We found that the main dining room did wonderfully with its lunch items, many of which had a bit of a comfort food vibe. We fell in love with the tender pulled pork sandwich; crispy, golden fries; and macaroni and cheese. For dinner, Rotterdam was spot-on with its cold items: Caprese salad, gazpacho, shrimp cocktail, fruit plate. Hot entrees, although beautifully presented, were often hit-or-miss. The misses included prime rib, scallops and French onion soup. Hot items we'd recommend highly are the parmesan-crusted chicken breast and penne primavera. One thing we did find across the board in the main dining room is that special modifications to menu items were never a problem. During lunch one day, we asked for an entree size of an appetizer salad; our waiter gladly brought out a giant version that was enough to feed three people. At dinner one night, after a particularly large lunch ashore, we weren't very hungry and asked to have only a plate of wasabi mashed potatoes (a side dish for one of the entrees on that night's menu). They were served with no trouble -- and they were delicious, to boot, as was the banana crumble we had for dessert.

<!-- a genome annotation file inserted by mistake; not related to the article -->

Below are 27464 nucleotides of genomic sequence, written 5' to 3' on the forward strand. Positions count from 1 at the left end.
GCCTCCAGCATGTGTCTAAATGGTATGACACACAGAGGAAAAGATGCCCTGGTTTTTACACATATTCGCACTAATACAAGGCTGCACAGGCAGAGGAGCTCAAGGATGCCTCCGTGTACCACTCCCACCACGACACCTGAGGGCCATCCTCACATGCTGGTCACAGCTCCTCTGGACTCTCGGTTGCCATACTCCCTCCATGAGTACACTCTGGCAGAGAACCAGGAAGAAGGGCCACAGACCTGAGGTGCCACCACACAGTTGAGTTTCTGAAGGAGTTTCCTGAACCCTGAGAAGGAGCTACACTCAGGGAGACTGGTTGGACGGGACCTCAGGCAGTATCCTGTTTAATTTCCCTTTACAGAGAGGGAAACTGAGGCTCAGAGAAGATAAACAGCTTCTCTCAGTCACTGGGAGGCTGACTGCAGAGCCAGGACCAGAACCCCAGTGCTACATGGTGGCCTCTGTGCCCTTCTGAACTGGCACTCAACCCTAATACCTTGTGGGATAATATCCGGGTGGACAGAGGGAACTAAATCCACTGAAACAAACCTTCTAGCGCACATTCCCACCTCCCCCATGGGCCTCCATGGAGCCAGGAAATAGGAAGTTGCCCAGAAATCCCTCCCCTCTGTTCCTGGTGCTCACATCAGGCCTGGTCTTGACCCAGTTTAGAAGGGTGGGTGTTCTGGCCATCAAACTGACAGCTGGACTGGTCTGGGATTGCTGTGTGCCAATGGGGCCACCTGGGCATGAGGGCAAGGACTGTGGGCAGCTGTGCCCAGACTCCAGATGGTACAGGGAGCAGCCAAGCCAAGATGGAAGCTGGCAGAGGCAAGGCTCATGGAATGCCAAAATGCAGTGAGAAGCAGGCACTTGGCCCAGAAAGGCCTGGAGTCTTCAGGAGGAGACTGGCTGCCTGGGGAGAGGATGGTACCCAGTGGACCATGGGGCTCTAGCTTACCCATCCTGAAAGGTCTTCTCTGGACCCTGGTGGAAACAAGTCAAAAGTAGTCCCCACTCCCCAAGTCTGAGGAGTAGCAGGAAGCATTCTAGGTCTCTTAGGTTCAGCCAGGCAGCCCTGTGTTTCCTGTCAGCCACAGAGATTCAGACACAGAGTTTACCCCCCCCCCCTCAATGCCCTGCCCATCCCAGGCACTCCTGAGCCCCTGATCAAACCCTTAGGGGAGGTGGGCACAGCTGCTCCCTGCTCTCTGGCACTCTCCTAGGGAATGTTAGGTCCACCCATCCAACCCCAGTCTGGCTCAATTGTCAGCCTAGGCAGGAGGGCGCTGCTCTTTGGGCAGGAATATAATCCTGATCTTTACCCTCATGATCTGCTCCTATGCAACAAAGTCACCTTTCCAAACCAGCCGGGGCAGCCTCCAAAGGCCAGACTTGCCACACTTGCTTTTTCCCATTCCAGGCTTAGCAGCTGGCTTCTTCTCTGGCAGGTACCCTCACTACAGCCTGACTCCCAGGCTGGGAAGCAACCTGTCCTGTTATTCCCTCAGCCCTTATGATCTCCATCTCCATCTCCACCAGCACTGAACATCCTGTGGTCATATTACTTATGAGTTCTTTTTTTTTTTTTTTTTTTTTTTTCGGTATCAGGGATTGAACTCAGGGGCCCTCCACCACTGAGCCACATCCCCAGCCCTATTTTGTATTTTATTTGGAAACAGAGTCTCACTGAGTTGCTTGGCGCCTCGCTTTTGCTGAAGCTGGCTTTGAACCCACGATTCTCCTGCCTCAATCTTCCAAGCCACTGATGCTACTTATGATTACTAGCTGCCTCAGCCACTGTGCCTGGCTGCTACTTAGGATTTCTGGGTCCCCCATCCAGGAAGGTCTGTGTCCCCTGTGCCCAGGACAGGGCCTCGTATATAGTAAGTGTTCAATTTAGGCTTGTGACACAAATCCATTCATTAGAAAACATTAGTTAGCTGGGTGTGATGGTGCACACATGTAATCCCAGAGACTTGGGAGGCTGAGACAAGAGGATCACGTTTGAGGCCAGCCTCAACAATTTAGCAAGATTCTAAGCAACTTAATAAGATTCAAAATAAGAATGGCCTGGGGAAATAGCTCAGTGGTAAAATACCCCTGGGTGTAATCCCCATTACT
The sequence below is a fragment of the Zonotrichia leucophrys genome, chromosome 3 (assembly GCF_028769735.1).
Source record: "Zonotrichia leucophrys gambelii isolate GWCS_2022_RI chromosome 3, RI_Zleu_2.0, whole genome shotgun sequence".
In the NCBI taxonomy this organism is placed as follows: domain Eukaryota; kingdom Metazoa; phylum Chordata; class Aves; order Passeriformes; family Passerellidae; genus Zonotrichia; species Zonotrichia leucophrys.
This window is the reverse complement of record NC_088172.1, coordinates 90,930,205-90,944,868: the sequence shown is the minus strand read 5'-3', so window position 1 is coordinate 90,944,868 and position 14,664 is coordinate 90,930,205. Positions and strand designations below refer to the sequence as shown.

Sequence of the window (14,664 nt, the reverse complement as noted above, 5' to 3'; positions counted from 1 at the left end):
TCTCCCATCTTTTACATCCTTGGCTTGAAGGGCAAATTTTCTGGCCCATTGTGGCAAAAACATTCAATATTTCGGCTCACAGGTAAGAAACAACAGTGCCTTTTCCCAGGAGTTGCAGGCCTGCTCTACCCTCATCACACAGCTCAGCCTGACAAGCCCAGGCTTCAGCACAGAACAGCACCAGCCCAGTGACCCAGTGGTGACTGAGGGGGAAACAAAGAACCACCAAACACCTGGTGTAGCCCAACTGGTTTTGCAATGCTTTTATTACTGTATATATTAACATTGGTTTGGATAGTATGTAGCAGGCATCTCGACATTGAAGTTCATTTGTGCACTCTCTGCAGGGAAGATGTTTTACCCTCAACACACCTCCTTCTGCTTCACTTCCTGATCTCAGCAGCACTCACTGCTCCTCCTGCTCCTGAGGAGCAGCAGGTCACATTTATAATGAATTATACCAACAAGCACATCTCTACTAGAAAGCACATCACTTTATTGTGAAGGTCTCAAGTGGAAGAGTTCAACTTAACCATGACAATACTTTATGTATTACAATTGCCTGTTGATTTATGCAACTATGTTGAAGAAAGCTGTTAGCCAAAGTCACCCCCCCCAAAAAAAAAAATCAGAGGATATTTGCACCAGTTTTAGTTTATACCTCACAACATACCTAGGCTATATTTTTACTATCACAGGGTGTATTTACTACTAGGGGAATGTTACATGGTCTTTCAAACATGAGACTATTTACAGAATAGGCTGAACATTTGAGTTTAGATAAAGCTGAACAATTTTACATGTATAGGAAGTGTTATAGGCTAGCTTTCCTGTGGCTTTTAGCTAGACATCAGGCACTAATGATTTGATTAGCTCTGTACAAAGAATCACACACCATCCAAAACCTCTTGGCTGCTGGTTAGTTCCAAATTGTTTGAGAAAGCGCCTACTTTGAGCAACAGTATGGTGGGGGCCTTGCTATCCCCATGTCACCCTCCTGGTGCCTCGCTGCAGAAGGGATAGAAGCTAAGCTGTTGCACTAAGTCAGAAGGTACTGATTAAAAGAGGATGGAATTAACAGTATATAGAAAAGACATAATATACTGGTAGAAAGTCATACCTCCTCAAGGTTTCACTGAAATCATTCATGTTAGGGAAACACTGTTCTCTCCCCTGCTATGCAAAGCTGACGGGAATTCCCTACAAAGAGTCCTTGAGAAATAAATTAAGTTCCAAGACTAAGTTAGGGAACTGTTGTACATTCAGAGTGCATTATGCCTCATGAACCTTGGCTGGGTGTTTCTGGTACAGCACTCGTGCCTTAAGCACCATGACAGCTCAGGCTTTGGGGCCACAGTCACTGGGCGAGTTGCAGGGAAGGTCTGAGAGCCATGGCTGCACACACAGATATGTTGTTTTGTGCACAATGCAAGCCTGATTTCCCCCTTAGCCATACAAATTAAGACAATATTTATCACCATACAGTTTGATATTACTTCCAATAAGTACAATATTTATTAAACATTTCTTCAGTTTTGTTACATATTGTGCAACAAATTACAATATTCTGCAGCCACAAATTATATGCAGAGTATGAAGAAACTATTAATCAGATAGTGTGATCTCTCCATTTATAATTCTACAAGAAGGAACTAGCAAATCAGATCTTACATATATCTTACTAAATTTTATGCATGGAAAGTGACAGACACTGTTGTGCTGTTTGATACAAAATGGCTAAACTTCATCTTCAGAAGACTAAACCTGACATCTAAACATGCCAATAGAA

The Rotterdam also offers a 22-dish, vegetarian-only menu for lunch and dinner; it consists of appetizers, salads, soups and entrees. Options include dishes like portobello mushroom and chipotle quesadillas, Vietnamese vegetable spring rolls, and spicy lentil and garbanzo salad.
The Lido Restaurant, Volendam's buffet, is open for all meals. Most passengers choose to have a casual breakfast and lunch there. In the morning, you'll find continental items like breads and muffins, as well as cereal, yogurt, eggs, bacon, sausage and a made-to-order omelet station, which is fantastic. At lunch, there's a pasta station, a wok station, a panini station, a soup and salad bar, plenty of fruit and items for making sandwiches, and an ice cream and dessert bar. We were disappointed to find that dinnertime fare is the same as what's served in the main dining room. The restaurant itself is open and cheery, spanning a large indoor area. There are also tables outside, along both the inner swimming pool and the aft pool. Note that lines can be a bit on the long side during peak dining times.